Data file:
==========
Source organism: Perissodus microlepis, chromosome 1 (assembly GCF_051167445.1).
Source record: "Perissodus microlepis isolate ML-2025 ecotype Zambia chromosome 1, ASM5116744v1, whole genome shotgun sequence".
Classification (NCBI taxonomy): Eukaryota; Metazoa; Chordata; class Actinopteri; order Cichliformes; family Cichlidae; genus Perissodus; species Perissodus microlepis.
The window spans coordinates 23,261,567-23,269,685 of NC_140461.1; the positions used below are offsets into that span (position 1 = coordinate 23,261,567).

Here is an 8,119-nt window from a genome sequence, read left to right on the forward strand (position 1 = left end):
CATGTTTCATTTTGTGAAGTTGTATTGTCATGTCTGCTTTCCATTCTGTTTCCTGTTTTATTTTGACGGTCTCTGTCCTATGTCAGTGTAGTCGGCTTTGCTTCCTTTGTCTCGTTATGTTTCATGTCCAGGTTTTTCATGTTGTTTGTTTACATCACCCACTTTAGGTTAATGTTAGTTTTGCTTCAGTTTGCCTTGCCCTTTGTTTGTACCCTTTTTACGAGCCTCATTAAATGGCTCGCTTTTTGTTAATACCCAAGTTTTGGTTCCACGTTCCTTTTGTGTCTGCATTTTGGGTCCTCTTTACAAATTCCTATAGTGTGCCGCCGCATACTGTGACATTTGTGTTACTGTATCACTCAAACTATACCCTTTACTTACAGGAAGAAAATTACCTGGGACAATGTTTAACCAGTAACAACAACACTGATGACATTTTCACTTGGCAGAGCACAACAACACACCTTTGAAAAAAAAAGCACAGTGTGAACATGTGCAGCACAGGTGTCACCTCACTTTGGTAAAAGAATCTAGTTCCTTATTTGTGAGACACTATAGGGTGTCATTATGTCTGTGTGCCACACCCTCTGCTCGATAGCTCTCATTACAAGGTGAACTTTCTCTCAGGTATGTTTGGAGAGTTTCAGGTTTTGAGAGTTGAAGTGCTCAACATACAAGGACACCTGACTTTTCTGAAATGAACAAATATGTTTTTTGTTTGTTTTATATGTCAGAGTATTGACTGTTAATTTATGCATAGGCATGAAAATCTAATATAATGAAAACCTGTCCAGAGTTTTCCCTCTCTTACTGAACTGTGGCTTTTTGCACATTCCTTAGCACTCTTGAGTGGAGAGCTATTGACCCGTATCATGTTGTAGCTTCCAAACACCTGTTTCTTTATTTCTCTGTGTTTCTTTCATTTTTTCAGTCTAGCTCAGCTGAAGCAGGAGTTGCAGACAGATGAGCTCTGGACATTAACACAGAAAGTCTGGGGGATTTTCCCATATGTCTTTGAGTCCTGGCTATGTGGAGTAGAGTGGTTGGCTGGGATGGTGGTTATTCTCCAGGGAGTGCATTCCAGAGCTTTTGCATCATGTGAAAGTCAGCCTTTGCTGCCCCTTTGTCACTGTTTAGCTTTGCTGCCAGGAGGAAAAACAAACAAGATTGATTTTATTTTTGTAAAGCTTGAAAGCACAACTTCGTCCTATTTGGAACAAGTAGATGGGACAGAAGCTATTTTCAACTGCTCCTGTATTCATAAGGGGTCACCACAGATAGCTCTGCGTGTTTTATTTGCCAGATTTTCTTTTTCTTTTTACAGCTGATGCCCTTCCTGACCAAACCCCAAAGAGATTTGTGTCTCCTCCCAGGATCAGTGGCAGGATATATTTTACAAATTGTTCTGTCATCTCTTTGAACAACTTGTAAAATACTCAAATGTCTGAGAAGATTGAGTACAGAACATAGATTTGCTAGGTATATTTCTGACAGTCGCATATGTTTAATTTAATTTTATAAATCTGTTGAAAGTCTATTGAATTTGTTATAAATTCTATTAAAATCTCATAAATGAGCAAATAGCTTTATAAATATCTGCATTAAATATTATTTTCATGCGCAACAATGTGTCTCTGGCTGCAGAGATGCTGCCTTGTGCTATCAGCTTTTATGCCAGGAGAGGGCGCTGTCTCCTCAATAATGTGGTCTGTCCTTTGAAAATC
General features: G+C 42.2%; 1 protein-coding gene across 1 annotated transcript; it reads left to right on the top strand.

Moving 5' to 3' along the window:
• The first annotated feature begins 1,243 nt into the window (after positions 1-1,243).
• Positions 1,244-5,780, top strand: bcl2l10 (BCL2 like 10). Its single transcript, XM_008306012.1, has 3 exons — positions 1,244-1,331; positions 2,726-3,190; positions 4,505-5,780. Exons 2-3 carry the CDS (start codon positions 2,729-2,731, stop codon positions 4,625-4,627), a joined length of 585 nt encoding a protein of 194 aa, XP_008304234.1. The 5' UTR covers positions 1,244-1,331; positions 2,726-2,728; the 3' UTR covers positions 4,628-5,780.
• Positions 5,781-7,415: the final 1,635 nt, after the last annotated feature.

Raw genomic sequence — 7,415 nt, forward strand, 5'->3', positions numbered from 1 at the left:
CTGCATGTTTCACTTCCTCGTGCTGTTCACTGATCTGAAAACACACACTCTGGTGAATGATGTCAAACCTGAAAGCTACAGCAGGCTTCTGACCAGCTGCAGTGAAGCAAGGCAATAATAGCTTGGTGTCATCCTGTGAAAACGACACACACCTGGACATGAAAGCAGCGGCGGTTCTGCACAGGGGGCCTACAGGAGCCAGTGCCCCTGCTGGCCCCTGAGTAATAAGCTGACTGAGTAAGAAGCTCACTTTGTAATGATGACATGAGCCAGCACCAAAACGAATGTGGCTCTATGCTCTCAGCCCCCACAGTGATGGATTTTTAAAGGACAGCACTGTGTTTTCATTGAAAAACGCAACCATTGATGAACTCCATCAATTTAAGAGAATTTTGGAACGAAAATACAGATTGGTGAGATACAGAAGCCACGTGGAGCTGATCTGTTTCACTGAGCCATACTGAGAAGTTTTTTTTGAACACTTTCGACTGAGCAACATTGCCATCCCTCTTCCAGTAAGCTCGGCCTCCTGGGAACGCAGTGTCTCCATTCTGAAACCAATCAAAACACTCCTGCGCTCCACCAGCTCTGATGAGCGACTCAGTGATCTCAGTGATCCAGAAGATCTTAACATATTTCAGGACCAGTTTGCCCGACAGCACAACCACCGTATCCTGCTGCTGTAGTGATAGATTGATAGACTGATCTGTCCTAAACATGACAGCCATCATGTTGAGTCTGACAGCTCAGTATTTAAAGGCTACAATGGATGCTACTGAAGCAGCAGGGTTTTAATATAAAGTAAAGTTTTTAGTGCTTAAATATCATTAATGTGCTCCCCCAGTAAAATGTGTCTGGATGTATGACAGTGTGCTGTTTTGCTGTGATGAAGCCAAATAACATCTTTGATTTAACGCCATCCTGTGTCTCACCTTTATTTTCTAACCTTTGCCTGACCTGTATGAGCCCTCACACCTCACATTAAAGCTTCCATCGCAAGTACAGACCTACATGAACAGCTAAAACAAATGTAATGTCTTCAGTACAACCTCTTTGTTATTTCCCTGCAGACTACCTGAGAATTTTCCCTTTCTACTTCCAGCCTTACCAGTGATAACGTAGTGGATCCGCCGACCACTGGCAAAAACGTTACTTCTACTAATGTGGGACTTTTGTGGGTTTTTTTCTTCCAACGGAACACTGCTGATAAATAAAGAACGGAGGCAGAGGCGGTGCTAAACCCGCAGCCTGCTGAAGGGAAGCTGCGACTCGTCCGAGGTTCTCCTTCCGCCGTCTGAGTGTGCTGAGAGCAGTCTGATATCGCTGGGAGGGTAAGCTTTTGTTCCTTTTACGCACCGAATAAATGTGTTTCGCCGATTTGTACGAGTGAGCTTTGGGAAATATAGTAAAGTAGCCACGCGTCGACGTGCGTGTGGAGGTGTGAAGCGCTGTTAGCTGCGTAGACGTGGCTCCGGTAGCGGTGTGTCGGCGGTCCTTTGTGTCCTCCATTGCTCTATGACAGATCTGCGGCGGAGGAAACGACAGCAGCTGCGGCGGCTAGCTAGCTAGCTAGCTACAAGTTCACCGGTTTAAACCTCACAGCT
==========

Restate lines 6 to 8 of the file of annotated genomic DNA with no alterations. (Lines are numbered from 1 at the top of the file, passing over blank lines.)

CATGTTTCATTTTGTGAAGTTGTATTGTCATGTCTGCTTTCCATTCTGTTTCCTGTTTTATTTTGACGGTCTCTGTCCTATGTCAGTGTAGTCGGCTTTGCTTCCTTTGTCTCGTTATGTTTCATGTCCAGGTTTTTCATGTTGTTTGTTTACATCACCCACTTTAGGTTAATGTTAGTTTTGCTTCAGTTTGCCTTGCCCTTTGTTTGTACCCTTTTTACGAGCCTCATTAAATGGCTCGCTTTTTGTTAATACCCAAGTTTTGGTTCCACGTTCCTTTTGTGTCTGCATTTTGGGTCCTCTTTACAAATTCCTATAGTGTGCCGCCGCATACTGTGACATTTGTGTTACTGTATCACTCAAACTATACCCTTTACTTACAGGAAGAAAATTACCTGGGACAATGTTTAACCAGTAACAACAACACTGATGACATTTTCACTTGGCAGAGCACAACAACACACCTTTGAAAAAAAAAGCACAGTGTGAACATGTGCAGCACAGGTGTCACCTCACTTTGGTAAAAGAATCTAGTTCCTTATTTGTGAGACACTATAGGGTGTCATTATGTCTGTGTGCCACACCCTCTGCTCGATAGCTCTCATTACAAGGTGAACTTTCTCTCAGGTATGTTTGGAGAGTTTCAGGTTTTGAGAGTTGAAGTGCTCAACATACAAGGACACCTGACTTTTCTGAAATGAACAAATATGTTTTTTGTTTGTTTTATATGTCAGAGTATTGACTGTTAATTTATGCATAGGCATGAAAATCTAATATAATGAAAACCTGTCCAGAGTTTTCCCTCTCTTACTGAACTGTGGCTTTTTGCACATTCCTTAGCACTCTTGAGTGGAGAGCTATTGACCCGTATCATGTTGTAGCTTCCAAACACCTGTTTCTTTATTTCTCTGTGTTTCTTTCATTTTTTCAGTCTAGCTCAGCTGAAGCAGGAGTTGCAGACAGATGAGCTCTGGACATTAACACAGAAAGTCTGGGGGATTTTCCCATATGTCTTTGAGTCCTGGCTATGTGGAGTAGAGTGGTTGGCTGGGATGGTGGTTATTCTCCAGGGAGTGCATTCCAGAGCTTTTGCATCATGTGAAAGTCAGCCTTTGCTGCCCCTTTGTCACTGTTTAGCTTTGCTGCCAGGAGGAAAAACAAACAAGATTGATTTTATTTTTGTAAAGCTTGAAAGCACAACTTCGTCCTATTTGGAACAAGTAGATGGGACAGAAGCTATTTTCAACTGCTCCTGTATTCATAAGGGGTCACCACAGATAGCTCTGCGTGTTTTATTTGCCAGATTTTCTTTTTCTTTTTACAGCTGATGCCCTTCCTGACCAAACCCCAAAGAGATTTGTGTCTCCTCCCAGGATCAGTGGCAGGATATATTTTACAAATTGTTCTGTCATCTCTTTGAACAACTTGTAAAATACTCAAATGTCTGAGAAGATTGAGTACAGAACATAGATTTGCTAGGTATATTTCTGACAGTCGCATATGTTTAATTTAATTTTATAAATCTGTTGAAAGTCTATTGAATTTGTTATAAATTCTATTAAAATCTCATAAATGAGCAAATAGCTTTATAAATATCTGCATTAAATATTATTTTCATGCGCAACAATGTGTCTCTGGCTGCAGAGATGCTGCCTTGTGCTATCAGCTTTTATGCCAGGAGAGGGCGCTGTCTCCTCAATAATGTGGTCTGTCCTTTGAAAATC
General features: G+C 42.2%; 1 protein-coding gene across 1 annotated transcript; it reads left to right on the top strand.

Moving 5' to 3' along the window: